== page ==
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As Britain’s early summer heatwave continues to see temperatures soaring to up to 30C, drivers and their cars are struggling to keep their cool. In fact, according to Green Flag, the breakdown company, hot weather can cause just as many breakdowns as cold snaps in the winter.
To help drivers chill out, look after passengers and pets and keep their car from blowing a gasket, here are 10 top tips for keeping cool in a heatwave.
If the car’s been left in the sun, the driver should have passengers hold back until they have opened the car, lowered all the windows then switched on the car’s air conditioning system and air recirculation function. Now the driver can have passengers climb into the car, pull away and close the windows after a breeze has removed the hot air, allowing the air con to keep things chilled.
If the car has climate control, it will have an ‘Auto’ function; switch this on, after lowering the windows, and lower the temperature to the minimum setting. It will take care of the rest.
Back seat passengers, especially children, won’t feel the effect of air conditioning as well as those in the front. So help them stay cool by investing in sun blinds. They cost from as little as £5 for a pair. Here are eight sun shades, reviewed by Auto Express.
The heatwave inevitably means more cars take to the roads, as people make the most of Britain’s beaches and countryside – and that can mean traffic jams. So plan ahead, check online for delays and pack bottles of tap water so that everyone can stay hydrated no matter how long the journey takes.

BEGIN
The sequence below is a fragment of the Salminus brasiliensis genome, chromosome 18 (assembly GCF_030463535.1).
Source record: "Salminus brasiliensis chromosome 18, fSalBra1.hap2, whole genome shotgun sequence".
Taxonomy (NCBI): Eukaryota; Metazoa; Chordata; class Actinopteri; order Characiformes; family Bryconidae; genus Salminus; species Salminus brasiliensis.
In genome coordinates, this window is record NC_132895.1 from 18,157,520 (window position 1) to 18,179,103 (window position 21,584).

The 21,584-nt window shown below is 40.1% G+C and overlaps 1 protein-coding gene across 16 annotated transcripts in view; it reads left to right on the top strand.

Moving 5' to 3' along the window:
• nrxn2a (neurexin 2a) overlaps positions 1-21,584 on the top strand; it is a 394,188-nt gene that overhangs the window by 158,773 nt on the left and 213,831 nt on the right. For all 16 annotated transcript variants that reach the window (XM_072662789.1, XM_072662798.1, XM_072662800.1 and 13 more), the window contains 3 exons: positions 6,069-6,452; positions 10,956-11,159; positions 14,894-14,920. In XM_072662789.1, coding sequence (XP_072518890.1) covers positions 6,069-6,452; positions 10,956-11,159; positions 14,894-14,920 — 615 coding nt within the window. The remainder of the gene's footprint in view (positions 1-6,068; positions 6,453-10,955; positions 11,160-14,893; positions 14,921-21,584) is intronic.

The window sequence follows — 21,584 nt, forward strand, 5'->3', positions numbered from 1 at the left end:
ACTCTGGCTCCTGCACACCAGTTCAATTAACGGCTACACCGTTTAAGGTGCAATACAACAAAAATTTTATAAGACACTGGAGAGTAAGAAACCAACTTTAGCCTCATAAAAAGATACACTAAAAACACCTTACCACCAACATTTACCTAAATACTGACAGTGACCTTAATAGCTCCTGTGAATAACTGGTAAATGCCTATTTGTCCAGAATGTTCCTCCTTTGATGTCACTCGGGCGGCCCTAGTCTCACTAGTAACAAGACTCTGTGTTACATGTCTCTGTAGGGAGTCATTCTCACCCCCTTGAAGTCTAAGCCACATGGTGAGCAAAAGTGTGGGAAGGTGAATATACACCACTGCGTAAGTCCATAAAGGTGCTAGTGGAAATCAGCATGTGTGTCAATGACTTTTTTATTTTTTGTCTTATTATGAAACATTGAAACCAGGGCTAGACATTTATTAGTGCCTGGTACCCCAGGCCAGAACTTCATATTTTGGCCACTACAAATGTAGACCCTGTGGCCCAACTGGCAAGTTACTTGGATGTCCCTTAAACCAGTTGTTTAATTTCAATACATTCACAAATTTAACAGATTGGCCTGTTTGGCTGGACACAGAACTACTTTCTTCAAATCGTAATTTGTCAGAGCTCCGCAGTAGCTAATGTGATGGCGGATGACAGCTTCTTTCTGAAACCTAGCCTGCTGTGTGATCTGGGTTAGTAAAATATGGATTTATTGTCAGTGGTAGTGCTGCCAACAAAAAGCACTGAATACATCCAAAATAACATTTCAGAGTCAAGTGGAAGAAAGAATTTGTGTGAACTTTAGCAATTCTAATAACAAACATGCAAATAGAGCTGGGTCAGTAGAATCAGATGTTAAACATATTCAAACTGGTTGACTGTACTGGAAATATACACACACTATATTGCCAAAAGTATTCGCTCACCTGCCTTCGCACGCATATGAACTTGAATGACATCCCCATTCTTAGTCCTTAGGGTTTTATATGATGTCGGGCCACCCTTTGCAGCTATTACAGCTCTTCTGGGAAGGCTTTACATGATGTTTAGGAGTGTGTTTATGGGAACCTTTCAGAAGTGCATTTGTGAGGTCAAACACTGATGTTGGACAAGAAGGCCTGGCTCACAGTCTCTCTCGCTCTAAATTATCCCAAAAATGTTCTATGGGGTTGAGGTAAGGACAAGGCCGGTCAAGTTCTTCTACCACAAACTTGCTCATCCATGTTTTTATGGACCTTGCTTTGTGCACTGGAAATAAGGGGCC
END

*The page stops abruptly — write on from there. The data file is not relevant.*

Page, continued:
Research has shown how the temperature inside a parked car reaches 50C in less than an hour on a hot day.
In case that weren’t reason enough to never leave children or pets in a parked car, remember that vehicles unexpectedly catch fire shortly after the engine has been switched off. Or another driver may crash into a parked car.
On a hot day, lipstick, sun cream, cigarette lighters, electronic gadgets with batteries, aerosols and fizzy drinks cans can melt or explode all over your car’s interior. You can see here our full list of what not to leave inside a car on a hot day.
If you know nothing about cars and have never so much as lifted a bonnet, let the professionals take care of your car and give it a service. They’ll ensure that all the jobs that need doing according to the car’s age and mileage have been done. And that includes checking the coolant level and air conditioning, essential for keeping the engine at a safe temperature and making sure everyone in the car stays chilled.
Nick Reid, head of automotive technology at Green Flag, the breakdown company, says an engine needs coolant just as we need water to remain hydrated. Every car’s handbook explains how to check there is enough coolant in the engine’s system. “Check that the fluid level in the reservoir under the bonnet is between the maximum and minimum markers,” says Reid, adding “If it needs topping up, make sure the engine has cooled down before you undo the cap.”
Nick Reid of Green Flag says the vehicle handbook will explain how to check a car’s engine oil level: “Make sure the level is beyond the minimum point on the dip stick. If your car hasn’t been serviced in the past 12 months or 10,000 miles, it’s worth paying for an oil change and a new oil filter at the very least,” says Reid.
Did you know that most blow-outs are caused by not having enough air in a tyre? Too little air will mean the tyre generates more friction and gets hotter than normal – more so on a hot day. So check the air pressure of your car’s tyres next time you stop at a petrol station.
Insects and dust will soon make their mark on a windscreen. And when driving toward the sun, that debris can make it difficult to see where you’re going. Keep the screen clean by topping up the reservoir with the correct solution of water and screen wash.
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